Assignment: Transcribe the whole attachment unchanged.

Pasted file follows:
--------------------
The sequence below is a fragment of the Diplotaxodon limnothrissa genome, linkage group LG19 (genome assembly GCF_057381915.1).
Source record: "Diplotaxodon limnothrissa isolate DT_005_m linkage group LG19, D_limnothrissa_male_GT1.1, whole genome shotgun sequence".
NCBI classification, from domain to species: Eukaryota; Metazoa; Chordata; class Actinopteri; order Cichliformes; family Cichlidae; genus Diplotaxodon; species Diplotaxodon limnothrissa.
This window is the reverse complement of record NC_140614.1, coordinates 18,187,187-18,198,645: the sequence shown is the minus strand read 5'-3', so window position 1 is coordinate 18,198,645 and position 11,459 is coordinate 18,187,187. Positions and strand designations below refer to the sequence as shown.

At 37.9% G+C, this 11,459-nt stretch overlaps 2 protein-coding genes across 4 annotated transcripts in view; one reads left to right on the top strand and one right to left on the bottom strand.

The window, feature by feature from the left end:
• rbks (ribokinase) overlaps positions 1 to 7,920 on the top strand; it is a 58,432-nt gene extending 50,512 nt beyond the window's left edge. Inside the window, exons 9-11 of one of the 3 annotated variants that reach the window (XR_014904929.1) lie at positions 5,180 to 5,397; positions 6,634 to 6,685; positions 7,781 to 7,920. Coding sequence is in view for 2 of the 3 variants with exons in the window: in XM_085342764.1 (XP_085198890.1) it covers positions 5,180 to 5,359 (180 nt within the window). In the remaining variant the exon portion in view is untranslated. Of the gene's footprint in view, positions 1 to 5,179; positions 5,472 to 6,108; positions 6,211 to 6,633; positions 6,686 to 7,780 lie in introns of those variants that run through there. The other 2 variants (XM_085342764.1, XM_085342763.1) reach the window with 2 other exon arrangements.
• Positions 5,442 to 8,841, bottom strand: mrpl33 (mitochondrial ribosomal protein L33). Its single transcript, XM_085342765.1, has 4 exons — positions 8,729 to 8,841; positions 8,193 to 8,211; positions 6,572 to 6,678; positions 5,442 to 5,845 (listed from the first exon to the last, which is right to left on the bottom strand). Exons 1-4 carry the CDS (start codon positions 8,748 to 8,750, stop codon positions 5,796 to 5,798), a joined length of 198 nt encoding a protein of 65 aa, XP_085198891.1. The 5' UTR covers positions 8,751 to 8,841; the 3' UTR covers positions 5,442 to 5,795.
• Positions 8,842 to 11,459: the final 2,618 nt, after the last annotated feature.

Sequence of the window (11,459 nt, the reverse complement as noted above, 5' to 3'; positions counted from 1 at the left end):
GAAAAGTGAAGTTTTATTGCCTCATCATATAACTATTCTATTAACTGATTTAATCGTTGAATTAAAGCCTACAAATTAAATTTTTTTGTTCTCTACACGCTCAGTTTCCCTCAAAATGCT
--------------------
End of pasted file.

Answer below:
The sequence below is a fragment of the Diplotaxodon limnothrissa genome, linkage group LG19 (genome assembly GCF_057381915.1).
Source record: "Diplotaxodon limnothrissa isolate DT_005_m linkage group LG19, D_limnothrissa_male_GT1.1, whole genome shotgun sequence".
NCBI classification, from domain to species: Eukaryota; Metazoa; Chordata; class Actinopteri; order Cichliformes; family Cichlidae; genus Diplotaxodon; species Diplotaxodon limnothrissa.
This window is the reverse complement of record NC_140614.1, coordinates 18,187,187-18,198,645: the sequence shown is the minus strand read 5'-3', so window position 1 is coordinate 18,198,645 and position 11,459 is coordinate 18,187,187. Positions and strand designations below refer to the sequence as shown.

At 37.9% G+C, this 11,459-nt stretch overlaps 2 protein-coding genes across 4 annotated transcripts in view; one reads left to right on the top strand and one right to left on the bottom strand.

The window, feature by feature from the left end:
• rbks (ribokinase) overlaps positions 1 to 7,920 on the top strand; it is a 58,432-nt gene extending 50,512 nt beyond the window's left edge. Inside the window, exons 9-11 of one of the 3 annotated variants that reach the window (XR_014904929.1) lie at positions 5,180 to 5,397; positions 6,634 to 6,685; positions 7,781 to 7,920. Coding sequence is in view for 2 of the 3 variants with exons in the window: in XM_085342764.1 (XP_085198890.1) it covers positions 5,180 to 5,359 (180 nt within the window). In the remaining variant the exon portion in view is untranslated. Of the gene's footprint in view, positions 1 to 5,179; positions 5,472 to 6,108; positions 6,211 to 6,633; positions 6,686 to 7,780 lie in introns of those variants that run through there. The other 2 variants (XM_085342764.1, XM_085342763.1) reach the window with 2 other exon arrangements.
• Positions 5,442 to 8,841, bottom strand: mrpl33 (mitochondrial ribosomal protein L33). Its single transcript, XM_085342765.1, has 4 exons — positions 8,729 to 8,841; positions 8,193 to 8,211; positions 6,572 to 6,678; positions 5,442 to 5,845 (listed from the first exon to the last, which is right to left on the bottom strand). Exons 1-4 carry the CDS (start codon positions 8,748 to 8,750, stop codon positions 5,796 to 5,798), a joined length of 198 nt encoding a protein of 65 aa, XP_085198891.1. The 5' UTR covers positions 8,751 to 8,841; the 3' UTR covers positions 5,442 to 5,795.
• Positions 8,842 to 11,459: the final 2,618 nt, after the last annotated feature.

Sequence of the window (11,459 nt, the reverse complement as noted above, 5' to 3'; positions counted from 1 at the left end):
GAAAAGTGAAGTTTTATTGCCTCATCATATAACTATTCTATTAACTGATTTAATCGTTGAATTAAAGCCTACAAATTAAATTTTTTTGTTCTCTACACGCTCAGTTTCCCTCAAAATGCT